By Janie Fried
Elaine Bomford is our classmate from Northwest Classen High School in Oklahoma City. She is tall. She carries her height with an introspective poise and this, although I’m not certain, could be one reason our drama teacher casts Elaine as the Fortune Teller in Thornton Wilder’s Pulitzer-Prize winning Skin of Our Teeth
,” is what we call the play about the endurance of our humanity.
We rehearse so much we know each other’s lines. Elaine still quotes – literally from our Wilder days – a favorite from her role as the Fortune Teller, Esmeralda, in Act II of Skin
“I tell the future … but who can tell your past, -- eh?”
She can tell some of mine, and vice-versa. Sure our pasts are longer now, but so what? Such are my thoughts that lead me recently to ask Elaine for help with a situation
. As I tell her in my request:
The morning is quiet and cloudy, not a typical Southern California day. I have driven out to the Salvation Army Thrift Store in Santa Clarita to see if any treasures are on the shelves. Haven’t found a thing when, behind the front counter, where you check out, on a shelf below a window, I see a tall green vase. Its glass is translucent – deep and crystal-laden, the color of robust juniper.
“May I please see that vase?” I say to a young man standing behind the cash register:
He hesitates. I look at him directly.
He steps back far enough so the strings of his red apron show.
“Oh that,” he says. “That’s not a vase.” He turns around and lifts the art from the shelf.
As he carries the heavy vessel toward me, on top of the smooth and fragmented glass of the deepest greens and blacks, I see, a lid. It’s an urn.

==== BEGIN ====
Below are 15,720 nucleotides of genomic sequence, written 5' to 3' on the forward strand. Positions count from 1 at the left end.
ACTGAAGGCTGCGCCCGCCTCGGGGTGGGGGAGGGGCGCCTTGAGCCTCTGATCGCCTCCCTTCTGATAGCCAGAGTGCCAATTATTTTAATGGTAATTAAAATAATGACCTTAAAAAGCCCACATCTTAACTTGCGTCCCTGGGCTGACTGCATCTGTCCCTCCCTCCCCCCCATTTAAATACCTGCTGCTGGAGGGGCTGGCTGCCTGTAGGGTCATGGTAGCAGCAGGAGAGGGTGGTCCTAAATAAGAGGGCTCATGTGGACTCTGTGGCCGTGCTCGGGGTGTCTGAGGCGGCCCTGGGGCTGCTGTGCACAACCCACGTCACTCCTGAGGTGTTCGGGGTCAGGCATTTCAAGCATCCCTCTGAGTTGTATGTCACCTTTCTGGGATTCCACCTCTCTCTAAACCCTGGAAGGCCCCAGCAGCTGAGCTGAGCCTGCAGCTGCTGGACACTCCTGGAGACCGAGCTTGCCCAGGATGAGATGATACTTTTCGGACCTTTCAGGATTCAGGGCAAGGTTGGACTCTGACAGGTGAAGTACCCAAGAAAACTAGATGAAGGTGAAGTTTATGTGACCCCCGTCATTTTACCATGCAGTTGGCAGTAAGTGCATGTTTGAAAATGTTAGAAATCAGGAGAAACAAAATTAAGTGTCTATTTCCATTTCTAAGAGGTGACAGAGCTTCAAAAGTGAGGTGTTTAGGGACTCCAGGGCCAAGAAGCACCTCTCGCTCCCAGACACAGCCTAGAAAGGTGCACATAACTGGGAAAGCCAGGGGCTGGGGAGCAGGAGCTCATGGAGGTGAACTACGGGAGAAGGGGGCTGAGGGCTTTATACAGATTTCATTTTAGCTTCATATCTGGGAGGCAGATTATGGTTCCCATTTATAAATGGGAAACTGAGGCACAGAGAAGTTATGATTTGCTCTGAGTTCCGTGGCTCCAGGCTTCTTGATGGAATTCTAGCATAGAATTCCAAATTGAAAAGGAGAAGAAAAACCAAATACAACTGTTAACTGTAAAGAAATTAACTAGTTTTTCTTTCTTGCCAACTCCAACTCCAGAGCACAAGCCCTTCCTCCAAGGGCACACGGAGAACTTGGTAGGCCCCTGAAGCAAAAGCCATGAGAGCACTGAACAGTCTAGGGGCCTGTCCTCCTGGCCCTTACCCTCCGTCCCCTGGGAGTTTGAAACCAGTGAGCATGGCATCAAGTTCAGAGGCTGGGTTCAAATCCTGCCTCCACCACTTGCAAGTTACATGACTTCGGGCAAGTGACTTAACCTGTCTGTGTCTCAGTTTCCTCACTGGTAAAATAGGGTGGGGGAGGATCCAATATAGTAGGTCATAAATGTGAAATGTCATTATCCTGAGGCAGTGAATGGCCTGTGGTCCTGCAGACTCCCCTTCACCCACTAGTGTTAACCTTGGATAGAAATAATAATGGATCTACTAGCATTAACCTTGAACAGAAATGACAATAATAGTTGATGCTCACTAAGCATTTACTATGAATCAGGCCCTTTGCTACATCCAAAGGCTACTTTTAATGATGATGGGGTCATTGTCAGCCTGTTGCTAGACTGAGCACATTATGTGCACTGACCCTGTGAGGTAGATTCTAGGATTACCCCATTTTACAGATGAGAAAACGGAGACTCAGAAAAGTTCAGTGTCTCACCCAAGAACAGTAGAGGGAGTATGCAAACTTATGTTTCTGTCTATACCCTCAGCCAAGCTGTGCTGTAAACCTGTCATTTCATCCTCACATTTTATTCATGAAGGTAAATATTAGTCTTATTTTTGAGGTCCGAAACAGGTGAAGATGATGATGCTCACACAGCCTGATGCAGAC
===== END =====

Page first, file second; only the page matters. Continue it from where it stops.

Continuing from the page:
“Somebody’s in there,” he says. “It’s haunted.”
“Some body’s ashes?”
He nods, gravely.
“Left? Here?” A protective instinct comes over me. “What are you going to do with the ashes? I mean him, her?” Could be an animal, even.
“We’re waiting for the manager,” he says. “She’s on vacation. For three weeks.”
As there are no other customers, and I’m not going to be one he’s decided, the clerk soon returns the urn to its place under the window and behind the register. He smoothes his apron and then he walks away, leaving me to ponder the glass art with someone’s ashes in it.
“Maybe it’s not the lousiest thing in the world to have your remains end up at the Salvation Army Thrift Store,” I say when the clerk returns.
He tells me what he can, while protecting what he must. The people up the chain at the Salvation Army, so far, are hoping the person who dropped off what’s left of a once-breathing creature inside that exquisite glass will discover the mistake and return.
“It was a local,” he says.
As I leave the store, I feel as if I never want to return. Why would someone drop off an urn full of ashes at the Salvation Army Thrift Store? Was it intentional? A mistake? Who knows? Had the drop-off-ee thought who would find the urn full of some one’s ashes? Such a sense of abandonment overcomes over me. Something is needed. This is when I decide to contact Elaine Bomford, who is now The Rev. Elaine.
My friend from high school has followed a spiritual path. Most of Elaine’s life work is as a Unitarian/Universalist minister.